8 of 10. Bam. On point.

grief, sad,hurt

In general, highly sensitive people tend:

  1. To be more sensitive to sights, smells, sounds, tastes and smells
  2. To be philosophical and more in touch with their spirituality
  3. To feel highly uncomfortable when being observed (e.g. by a teacher, a boss, during recitals and performances etc.)
  4. To have vivid dreams which they remember in great detail
  5. To have a deep appreciation for beauty, art and nature
  6. To be good readers of others, and of non-verbal cues
  7. To experience very powerful and intense emotions
  8. To find it difficult to rebound from strong feelings and emotions
  9. To be highly empathic and sensitive to others’ feelings
  10. To be hard on themselves, and unforgiving of mistakes.

~ Online Counseling College: “Qualities of Highly Sensitive People


Credits: Quote Source: Onlinecounsellingcollege. Photograph: Maeve:: To See You Like I Do by Reuben Wilson via Preciously Me.

Lighting a little dark as I go

falling-star
“The temptation is to make an idol of our own experience, to assume our pain is more singular than it is. Even here, in some of the entries above, I see that I have fallen prey to it. In truth, experience means nothing if it does not mean beyond itself: we mean nothing unless and until our hard-won meanings are internalized and catalyzed within the lives of others. There is something I am meant to see, something for which my own situation and suffering are the lens, but the cost of such seeing — I am just beginning to realize — may very well be any final clarity or perspective on my own life, my own faith. That would not be a bad fate, to burn up like the booster engine that falls aways from the throttling rocket, lighting a little dark as I go.”

~ Christian Wiman, My Bright Abyss: Meditation of a Modern Believer

On the afternoon of his 39th birthday, less than a year after his wedding day, poet Christian Wiman was diagnosed with an incurable cancer of the blood. Wiman had long ago drifted away from the Southern Baptist beliefs of his upbringing. But the shock of staring death in the face gradually revived a faith that had gone dormant. Wiman’s book of essays, My Bright Abyss: Meditation of a Modern Believer took shape in the wake of his diagnosis, when he believed death could be fast approaching. These writings come from someone who is less a cautious theologian than a pilgrim crying out from the depths. They divulge the God-ward hopes (and doubts) of an artist still piecing together a spiritual puzzle. San Francisco-based lawyer and author Josh Jeter corresponded with Wiman about his new book, his precarious health, and the ongoing challenge of belief in God. (Source: CT)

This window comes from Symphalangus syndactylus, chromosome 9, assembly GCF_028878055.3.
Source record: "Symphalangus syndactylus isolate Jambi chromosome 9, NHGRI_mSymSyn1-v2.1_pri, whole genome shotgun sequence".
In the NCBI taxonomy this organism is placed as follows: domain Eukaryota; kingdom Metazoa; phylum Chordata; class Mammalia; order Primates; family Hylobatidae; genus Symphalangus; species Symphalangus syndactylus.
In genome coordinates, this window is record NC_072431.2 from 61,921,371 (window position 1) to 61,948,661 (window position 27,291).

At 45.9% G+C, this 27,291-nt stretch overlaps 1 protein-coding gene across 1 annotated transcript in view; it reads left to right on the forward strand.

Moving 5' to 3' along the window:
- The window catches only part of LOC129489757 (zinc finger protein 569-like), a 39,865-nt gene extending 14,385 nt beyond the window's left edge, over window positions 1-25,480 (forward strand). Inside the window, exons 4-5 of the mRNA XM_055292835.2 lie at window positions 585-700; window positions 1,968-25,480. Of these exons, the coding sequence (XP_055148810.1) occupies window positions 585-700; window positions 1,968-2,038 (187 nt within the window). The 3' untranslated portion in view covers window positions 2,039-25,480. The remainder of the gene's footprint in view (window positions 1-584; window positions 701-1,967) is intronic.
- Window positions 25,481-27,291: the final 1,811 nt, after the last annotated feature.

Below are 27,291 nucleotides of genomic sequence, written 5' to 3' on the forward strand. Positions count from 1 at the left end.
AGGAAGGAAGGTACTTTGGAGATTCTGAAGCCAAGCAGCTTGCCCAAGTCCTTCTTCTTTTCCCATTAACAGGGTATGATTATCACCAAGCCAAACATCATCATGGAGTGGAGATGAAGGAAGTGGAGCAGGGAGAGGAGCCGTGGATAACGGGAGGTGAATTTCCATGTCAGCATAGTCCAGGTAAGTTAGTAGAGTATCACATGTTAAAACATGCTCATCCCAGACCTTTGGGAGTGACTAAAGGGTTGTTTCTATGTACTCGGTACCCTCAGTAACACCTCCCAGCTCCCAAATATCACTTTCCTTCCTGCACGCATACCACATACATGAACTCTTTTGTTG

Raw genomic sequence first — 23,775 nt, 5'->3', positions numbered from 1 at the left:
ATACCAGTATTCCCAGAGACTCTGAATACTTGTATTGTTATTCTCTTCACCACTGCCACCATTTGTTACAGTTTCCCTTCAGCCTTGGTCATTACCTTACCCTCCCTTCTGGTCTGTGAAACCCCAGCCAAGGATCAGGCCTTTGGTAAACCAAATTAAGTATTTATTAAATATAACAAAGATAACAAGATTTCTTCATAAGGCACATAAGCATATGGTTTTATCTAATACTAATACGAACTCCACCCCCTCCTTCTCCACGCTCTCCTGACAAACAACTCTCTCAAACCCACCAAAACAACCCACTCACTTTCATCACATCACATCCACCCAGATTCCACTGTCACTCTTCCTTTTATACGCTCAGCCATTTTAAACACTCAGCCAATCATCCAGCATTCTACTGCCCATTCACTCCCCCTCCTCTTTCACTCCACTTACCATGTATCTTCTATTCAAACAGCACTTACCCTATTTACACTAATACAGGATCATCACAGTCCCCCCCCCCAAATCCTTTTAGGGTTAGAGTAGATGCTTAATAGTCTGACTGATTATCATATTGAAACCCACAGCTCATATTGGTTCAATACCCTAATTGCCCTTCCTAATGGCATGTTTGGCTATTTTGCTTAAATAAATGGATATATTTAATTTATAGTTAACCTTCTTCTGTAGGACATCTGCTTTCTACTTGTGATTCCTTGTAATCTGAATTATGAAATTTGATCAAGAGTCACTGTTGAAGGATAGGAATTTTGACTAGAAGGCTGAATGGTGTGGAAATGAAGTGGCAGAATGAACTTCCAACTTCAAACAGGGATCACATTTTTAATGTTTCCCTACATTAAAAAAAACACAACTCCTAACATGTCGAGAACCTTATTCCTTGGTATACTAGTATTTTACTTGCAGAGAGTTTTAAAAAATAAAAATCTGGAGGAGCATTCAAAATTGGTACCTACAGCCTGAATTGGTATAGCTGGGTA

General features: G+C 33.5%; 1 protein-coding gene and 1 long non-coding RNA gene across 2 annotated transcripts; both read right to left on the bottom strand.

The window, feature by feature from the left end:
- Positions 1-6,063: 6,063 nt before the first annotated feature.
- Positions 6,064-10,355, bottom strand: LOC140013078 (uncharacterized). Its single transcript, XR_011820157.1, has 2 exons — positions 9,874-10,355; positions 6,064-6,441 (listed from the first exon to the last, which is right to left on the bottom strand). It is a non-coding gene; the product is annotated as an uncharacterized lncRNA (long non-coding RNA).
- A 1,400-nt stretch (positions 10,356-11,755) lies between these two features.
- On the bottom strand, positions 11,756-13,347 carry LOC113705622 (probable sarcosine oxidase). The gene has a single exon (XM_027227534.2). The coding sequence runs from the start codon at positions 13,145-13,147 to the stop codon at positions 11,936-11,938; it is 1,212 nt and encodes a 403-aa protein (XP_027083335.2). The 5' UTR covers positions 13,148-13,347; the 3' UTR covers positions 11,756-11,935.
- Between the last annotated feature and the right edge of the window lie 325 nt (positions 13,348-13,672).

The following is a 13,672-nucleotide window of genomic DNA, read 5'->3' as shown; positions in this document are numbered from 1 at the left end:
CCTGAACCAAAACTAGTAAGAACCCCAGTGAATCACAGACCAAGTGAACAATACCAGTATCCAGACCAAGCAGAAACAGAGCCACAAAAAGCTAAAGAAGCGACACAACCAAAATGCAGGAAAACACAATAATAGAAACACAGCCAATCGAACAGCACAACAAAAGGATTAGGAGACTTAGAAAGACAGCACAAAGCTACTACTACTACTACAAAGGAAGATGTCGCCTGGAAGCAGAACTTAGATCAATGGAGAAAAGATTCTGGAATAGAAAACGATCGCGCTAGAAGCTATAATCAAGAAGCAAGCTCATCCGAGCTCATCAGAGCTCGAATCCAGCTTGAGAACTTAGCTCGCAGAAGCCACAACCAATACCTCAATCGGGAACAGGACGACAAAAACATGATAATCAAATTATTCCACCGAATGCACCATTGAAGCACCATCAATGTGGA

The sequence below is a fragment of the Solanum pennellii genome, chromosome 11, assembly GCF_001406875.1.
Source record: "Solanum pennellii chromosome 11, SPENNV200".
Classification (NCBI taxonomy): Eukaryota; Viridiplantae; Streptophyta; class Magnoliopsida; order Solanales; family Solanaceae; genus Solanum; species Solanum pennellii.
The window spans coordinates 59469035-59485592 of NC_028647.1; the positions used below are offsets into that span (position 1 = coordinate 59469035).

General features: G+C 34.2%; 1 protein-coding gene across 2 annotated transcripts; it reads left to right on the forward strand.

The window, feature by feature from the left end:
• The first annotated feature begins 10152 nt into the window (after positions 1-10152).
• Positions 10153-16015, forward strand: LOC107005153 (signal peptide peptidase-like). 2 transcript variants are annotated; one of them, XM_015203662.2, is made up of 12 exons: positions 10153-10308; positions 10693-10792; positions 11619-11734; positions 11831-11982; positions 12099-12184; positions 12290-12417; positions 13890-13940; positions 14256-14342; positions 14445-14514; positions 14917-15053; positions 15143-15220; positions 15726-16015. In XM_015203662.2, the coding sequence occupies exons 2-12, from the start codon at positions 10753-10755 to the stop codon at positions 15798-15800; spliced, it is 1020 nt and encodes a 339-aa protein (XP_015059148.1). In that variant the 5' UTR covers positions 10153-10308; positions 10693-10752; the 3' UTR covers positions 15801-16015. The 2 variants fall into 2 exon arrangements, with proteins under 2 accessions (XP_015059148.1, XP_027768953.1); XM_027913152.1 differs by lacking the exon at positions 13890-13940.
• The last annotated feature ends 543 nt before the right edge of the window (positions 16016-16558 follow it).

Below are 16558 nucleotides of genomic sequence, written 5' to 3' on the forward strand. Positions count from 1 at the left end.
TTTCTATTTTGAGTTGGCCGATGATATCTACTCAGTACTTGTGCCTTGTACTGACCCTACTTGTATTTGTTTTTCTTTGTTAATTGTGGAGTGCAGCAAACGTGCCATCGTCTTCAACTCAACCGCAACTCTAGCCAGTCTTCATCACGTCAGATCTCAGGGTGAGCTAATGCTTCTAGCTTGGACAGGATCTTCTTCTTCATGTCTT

Notes:

 

Sunday Sermon

photography,Montana,black and white
I always have this sense that something is going to resolve my spiritual anxieties once and for all, that one day I’ll just relax and be a believer. I read book after book. I seek out intense experiences in art, in nature, or in conversations with people I respect and who seem to rest more securely in their faith than I do. Sometimes it seems that gains are made, for these things can and do provide relief and instruction. But always the anxiety comes back, is the norm from which faith deviates, if faith is even what you would call these intense but somehow vague and fleeting experiences of God. I keep forgetting, or perhaps simply will not let myself see, what true faith is, its active and outward nature. I should never pray to be at peace in my belief. I should pray only that my anxiety be given peaceful outlets, that I might be the means to a peace that I myself do not feel.

~ Christian Wiman, My Bright Abyss: Meditation of a Modern Believer


Notes:

 

Something is off

blood-drop-red
Something is off. Life passes and we do not recognize it. The past streams through us like molecules we can’t perceive…They are not so much remembered as resurrected in us, little stitches of ordinary time that suddenly —a prick in the existential skin, a little dot of Being’s blood— aren’t. Is it merely certain temperaments—inclined to solitude and absence, feasting on distances —that are at once susceptible to these little epiphanies and yet slow to recognize them for what they are? Or is it a symptom of the times— distracted, busy, forward-rushing— that we are in? Or a symptom of time itself as we have come to understand it: